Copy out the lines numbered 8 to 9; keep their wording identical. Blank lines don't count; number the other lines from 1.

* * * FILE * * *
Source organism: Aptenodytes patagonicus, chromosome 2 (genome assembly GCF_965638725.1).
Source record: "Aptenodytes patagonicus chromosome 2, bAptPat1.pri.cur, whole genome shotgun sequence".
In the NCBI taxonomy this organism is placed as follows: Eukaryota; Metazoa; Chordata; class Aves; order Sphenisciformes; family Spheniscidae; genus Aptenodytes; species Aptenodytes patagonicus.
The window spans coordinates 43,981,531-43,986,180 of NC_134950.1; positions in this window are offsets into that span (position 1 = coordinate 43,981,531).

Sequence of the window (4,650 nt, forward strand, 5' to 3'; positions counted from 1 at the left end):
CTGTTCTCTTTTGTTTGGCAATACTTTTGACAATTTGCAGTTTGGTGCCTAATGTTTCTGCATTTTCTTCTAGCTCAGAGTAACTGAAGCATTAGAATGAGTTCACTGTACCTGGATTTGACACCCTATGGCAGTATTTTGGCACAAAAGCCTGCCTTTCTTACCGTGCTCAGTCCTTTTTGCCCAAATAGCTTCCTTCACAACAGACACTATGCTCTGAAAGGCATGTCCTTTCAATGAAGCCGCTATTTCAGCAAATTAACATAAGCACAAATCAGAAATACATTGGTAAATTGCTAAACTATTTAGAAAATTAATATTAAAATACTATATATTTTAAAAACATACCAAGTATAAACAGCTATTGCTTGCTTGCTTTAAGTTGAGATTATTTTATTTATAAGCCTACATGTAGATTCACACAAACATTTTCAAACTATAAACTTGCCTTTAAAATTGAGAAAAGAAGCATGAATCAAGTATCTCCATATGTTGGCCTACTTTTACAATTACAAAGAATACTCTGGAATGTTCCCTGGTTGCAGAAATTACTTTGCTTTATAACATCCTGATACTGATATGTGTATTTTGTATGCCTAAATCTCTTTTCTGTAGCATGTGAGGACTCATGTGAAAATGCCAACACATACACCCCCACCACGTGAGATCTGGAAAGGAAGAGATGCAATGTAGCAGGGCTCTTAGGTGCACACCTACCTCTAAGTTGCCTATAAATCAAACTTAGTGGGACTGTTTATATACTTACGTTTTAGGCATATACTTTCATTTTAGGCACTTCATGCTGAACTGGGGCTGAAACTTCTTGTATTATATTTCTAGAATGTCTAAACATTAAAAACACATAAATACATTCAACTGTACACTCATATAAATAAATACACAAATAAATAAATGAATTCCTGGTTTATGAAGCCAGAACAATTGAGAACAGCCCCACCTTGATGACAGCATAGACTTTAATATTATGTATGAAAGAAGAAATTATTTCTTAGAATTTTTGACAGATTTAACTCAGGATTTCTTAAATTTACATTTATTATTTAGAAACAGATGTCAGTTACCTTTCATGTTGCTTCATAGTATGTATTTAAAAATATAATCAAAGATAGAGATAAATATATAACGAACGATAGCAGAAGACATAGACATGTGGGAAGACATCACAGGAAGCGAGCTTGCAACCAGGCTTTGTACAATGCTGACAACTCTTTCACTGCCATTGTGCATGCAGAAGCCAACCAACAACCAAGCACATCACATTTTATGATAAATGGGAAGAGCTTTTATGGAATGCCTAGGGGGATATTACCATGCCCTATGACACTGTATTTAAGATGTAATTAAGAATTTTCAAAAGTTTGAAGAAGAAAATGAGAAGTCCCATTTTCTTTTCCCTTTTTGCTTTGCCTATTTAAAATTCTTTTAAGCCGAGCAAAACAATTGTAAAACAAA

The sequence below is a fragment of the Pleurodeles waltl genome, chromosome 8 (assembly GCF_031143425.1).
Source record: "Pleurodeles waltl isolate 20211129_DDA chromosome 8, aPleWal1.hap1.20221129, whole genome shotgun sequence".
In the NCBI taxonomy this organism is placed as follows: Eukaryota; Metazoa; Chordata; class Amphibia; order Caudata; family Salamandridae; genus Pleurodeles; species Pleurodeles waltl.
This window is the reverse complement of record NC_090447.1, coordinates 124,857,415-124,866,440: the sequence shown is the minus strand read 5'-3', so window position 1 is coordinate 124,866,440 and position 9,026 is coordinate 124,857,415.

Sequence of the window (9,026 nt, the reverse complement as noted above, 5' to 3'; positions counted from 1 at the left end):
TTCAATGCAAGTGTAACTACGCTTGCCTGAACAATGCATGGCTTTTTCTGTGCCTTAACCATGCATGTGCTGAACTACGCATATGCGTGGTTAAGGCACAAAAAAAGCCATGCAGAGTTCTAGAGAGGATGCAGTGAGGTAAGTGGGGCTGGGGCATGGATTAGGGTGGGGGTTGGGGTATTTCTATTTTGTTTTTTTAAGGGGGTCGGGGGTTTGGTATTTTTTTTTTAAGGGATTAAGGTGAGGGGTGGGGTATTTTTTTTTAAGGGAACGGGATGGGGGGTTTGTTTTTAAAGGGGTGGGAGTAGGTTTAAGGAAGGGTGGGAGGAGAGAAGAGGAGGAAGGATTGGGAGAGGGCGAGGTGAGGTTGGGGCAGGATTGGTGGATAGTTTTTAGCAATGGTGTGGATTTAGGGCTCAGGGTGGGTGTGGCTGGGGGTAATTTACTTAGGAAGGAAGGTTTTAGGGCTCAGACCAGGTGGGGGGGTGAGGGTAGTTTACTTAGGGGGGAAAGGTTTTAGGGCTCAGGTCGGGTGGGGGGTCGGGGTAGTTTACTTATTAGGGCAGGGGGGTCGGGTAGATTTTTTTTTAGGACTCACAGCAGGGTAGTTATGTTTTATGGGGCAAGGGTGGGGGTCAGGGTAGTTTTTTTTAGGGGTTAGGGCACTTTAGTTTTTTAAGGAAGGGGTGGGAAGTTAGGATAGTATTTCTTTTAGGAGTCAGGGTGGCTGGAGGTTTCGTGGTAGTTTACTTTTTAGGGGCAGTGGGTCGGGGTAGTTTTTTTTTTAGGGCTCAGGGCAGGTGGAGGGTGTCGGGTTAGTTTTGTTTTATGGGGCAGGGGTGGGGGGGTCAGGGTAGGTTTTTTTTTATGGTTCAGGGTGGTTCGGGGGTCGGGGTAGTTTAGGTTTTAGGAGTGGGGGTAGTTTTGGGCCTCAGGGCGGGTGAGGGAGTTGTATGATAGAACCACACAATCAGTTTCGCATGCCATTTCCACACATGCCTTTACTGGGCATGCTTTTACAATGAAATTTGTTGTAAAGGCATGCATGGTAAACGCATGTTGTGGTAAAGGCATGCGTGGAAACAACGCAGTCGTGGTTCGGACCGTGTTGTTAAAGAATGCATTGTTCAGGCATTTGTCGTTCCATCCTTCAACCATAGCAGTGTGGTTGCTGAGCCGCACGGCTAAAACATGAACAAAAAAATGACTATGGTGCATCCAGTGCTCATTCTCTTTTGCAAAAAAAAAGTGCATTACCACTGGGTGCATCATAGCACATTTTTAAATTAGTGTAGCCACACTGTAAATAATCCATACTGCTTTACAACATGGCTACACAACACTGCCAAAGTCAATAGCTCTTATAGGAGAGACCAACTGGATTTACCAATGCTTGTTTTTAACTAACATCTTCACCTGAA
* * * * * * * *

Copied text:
Source record: "Pleurodeles waltl isolate 20211129_DDA chromosome 8, aPleWal1.hap1.20221129, whole genome shotgun sequence".
In the NCBI taxonomy this organism is placed as follows: Eukaryota; Metazoa; Chordata; class Amphibia; order Caudata; family Salamandridae; genus Pleurodeles; species Pleurodeles waltl.